A Learner’s Reflection

A Learner’s Reflection

According to Jack Mezirow, “a defining condition of being human is that we have to understand the meaning of our experience,” (cited in Costa and Kallick, 2008). Prior to starting my tertiary education (back in 2010), I often viewed experiences as “they are” in its entirety, not as opportunities for learning. According to Feuerstein et al 1980) this is referred to as “episodic grasp of reality,” and is not a beneficial habit for learners or students.

From my education, especially through courses such as this one, I am now someone who needs to connect my experiences to other experiences, in order to construct meaning, create insight and explore complex learning (Costa and Kallick, 2008).. This is done through reflection. According to Tobin (2000, p. 12) “all learning is self-directed,” and “we foster our own growth when we control our learning, so some reflection is best done alone,” (Costa and Kallick, 2008).

So far, my experience with NGL has been a little wobbly. I started off intimidated by the course design and the transparency and openness of blogging. In week one, Cousins (2006) and Kligyte (2009, p. 541) defined liminal space as a messy journey, back and forth, across conceptual terrains. I still think I am in a liminal space, but am finding that I am not shifting back and forth as often as I did at the beginning of the course.

At the moment, I am focusing more on the assessment and my requirements as a student. I have decided to learn Auslan as my learning task, and am finding it a lot harder than I anticipated. I have referred back to Jarche’s (2014) Seek, Sense and Share framework, and by comparing it with my post on Learning with CLEM, it seems I have done a lot of seeking. I have sought out groups via my learning network, I have discovered tools such as sign language apps, and have consulted literature such as Auslan dictionaries, as well as resources on YouTube. However, I am struggling with making sense of sign language, and feel like I have hit a brick wall. In my PKM post, I stated that the way I make sense of learning is mostly by journaling, writing and reflecting. However, since Auslan is a practical learning task, I am finding it difficult to reflect and make sense of it. I am yearning for more face-to-face interaction, or an Auslan buddy that I can practice and reflect with. The need to reflect with others is supported by Costa and Kallick (2008) who acknowledge that reflection is enhanced when we ponder our learning with others.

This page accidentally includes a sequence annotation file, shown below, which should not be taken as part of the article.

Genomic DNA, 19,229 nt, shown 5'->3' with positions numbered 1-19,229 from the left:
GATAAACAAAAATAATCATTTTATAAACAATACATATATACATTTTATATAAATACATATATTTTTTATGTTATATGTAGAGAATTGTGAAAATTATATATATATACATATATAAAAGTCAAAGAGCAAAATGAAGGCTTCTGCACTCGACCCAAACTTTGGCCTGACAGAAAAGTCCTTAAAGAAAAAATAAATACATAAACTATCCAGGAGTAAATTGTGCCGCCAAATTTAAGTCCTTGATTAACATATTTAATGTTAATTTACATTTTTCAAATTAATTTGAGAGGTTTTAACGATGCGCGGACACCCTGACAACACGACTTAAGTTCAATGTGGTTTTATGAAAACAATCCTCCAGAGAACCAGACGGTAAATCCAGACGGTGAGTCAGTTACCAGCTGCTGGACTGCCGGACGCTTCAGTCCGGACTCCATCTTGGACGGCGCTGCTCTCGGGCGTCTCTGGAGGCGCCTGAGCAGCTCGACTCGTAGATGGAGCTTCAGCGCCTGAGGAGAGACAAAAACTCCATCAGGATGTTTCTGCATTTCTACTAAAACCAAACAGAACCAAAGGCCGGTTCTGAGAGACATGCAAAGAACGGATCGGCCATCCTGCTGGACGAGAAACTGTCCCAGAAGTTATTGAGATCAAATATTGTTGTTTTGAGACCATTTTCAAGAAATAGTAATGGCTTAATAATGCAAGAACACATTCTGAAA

In addition, I am currently brainstorming topic ideas for Assignment 2. I am also finding this difficult, as my “role as a teacher” is rather unconventional. I am a librarian within the copyright niche. Therefore, I am thinking something along the lines on how NGL influences the practice of copyright in the digital age.


Costa, A & Kallick, B. (2008). Learning through reflection. Viewed 21 August, 2017, from, http://www.ascd.org/publications/books/108008/chapters/Learning-Through-Reflection.aspx

Cousin, G. (2006). An introduction to threshold concepts. Planet No 17, December 2006, Retrieved 7 August, 2017, from http://www.gees.ac.uk/planet/p17/gc.pdf

Feuerstein, R., Rand, Y., Hoffman, M., & Miller, R. (1980). Instrumental enrichment: An intervention program for cognitive modifiability. Baltimore, MD: University Park Press.

Jarche, H. (2014). What is your PKM routine? Retrieved 13 August, 2017, from http://jarche.com/2014/03/what-is-your-pkm-routine/


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